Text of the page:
House peels off food stamps, passes farm bill

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The U.S House of Representatives on Thursday passed its version of H.R. 2642, the Federal Agriculture Reform and Risk Management (FARRM) Act of 2013 by a largely party-line vote of 216-208. In this version of the bill, the House removed the nutrition title, which funds the Supplemental Nutrition Assistance Program (SNAP), which the House plans to address separately in a later vote. The next step would be for a joint House-Senate conference committee to develop a compromise bill. The Senate has passed their version, which includes the nutrition title and SNAP funding, so it is unclear whether such a compromise is likely or even possible.

checklist "Today was an important step toward enacting a five-year farm bill this year that gives our farmers and ranchers certainty, provides regulatory relief to small businesses across the country, significantly reduces spending, and makes common-sense, market-oriented reforms to agricultural policy,” says Representative Frank Lucas (R-Okla.), who serves as Chairman of the House Agricultural Committee. “I look forward to continuing conversations with my House colleagues and starting conversations with my Senate colleagues on a path forward that ultimately gets a farm bill to the President's desk in the coming months."

Passage of the Farm-only bill has drawn mixed reviews from agricultural groups, with some relieved to have progress toward the risk-management and disaster-assistance provisions farmers need, and some concerned that splitting farm programs from SNAP will endanger support among urban lawmakers.

“Today the House took the unprecedented step in separating the nutrition title from the farm bill, and passing a bill that only encompasses agriculture,” says NCBA president Scott George . This step is a major departure from the usual business of agricultural policy, but I am pleased that cattlemen and women are one step closer toward final legislation which not only provides certainty for producers, but also incorporates priorities important to the cattle industry.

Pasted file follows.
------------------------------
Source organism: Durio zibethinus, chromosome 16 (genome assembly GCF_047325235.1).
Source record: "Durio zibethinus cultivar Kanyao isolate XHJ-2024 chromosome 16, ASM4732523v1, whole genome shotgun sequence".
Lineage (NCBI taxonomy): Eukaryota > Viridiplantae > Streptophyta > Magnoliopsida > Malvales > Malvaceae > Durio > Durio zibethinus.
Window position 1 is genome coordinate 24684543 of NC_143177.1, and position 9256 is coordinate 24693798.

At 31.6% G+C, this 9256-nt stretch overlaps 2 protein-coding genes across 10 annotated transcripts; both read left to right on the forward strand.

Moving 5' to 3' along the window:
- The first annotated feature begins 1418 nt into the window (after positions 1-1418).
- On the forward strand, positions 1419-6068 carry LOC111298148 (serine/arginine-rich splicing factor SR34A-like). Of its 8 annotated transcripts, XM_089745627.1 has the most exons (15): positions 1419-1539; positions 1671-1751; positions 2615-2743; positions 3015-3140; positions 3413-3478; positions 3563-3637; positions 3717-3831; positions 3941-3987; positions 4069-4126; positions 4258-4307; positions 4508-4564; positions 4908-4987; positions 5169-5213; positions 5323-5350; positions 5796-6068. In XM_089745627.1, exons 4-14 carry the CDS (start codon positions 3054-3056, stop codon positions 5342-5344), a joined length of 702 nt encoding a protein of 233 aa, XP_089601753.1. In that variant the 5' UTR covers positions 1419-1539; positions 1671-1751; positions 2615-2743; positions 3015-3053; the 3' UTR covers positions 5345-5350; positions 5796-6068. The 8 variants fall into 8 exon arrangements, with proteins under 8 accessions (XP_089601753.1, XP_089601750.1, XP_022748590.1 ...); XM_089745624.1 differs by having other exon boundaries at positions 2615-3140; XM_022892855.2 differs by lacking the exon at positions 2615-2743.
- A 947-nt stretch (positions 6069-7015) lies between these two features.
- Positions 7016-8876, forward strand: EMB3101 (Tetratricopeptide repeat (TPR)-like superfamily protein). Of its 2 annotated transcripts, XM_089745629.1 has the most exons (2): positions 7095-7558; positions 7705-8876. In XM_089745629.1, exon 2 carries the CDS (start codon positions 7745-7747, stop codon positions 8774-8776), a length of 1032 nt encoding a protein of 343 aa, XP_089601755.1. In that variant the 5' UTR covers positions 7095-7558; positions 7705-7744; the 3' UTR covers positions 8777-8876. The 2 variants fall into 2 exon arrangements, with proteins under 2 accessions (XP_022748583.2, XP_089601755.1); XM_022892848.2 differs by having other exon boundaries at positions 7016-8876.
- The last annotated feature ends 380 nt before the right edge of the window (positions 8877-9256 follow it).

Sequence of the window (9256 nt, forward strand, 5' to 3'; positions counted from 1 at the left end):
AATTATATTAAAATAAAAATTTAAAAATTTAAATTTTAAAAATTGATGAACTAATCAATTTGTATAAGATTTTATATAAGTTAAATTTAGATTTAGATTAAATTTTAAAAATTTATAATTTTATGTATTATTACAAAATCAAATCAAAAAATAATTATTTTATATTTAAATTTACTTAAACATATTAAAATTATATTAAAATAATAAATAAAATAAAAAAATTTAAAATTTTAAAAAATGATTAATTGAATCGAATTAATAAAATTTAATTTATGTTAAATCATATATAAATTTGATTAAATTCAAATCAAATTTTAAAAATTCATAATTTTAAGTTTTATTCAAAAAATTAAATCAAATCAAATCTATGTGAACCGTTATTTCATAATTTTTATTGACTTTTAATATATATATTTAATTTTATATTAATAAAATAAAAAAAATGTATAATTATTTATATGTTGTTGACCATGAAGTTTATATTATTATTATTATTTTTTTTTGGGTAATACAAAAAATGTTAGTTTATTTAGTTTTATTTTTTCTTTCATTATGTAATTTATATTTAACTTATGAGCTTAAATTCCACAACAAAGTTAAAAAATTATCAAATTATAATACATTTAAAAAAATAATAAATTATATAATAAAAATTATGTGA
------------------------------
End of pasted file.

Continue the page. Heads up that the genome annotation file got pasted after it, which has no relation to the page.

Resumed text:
“We are very pleased that this legislation includes disaster programs for our producers, which will extend disaster assistance for five years and retroactively covers losses in 2012 and 2013. The legislation authorizes conservation programs important to cattle producers as a tool to leverage private dollars with some federal support to further protect the land and natural resources. It contains language to prevent the United States Department of Agriculture from moving forward on the proposed GIPSA rule from the 2008 Farm Bill.”

 National Farmers Union (NFU) President Roger Johnson expressed his organization’s opposition to the legislation. “Today’s strictly partisan vote to pass the farm bill apart from the nutrition title undermines the long-time coalition of support for a unified, comprehensive farm bill which has historically been written on a bipartisan basis,” he says.

Last week, NFU led a coalition of 532 organizations in writing a letter calling for the House not to split the bill. This broad-based coalition, composed of agriculture, conservation, rural development, finance, forestry, energy and crop insurance companies and organizations, NFU says, is now being undermined by extreme partisan political organizations that do not represent constituents affected by the farm bill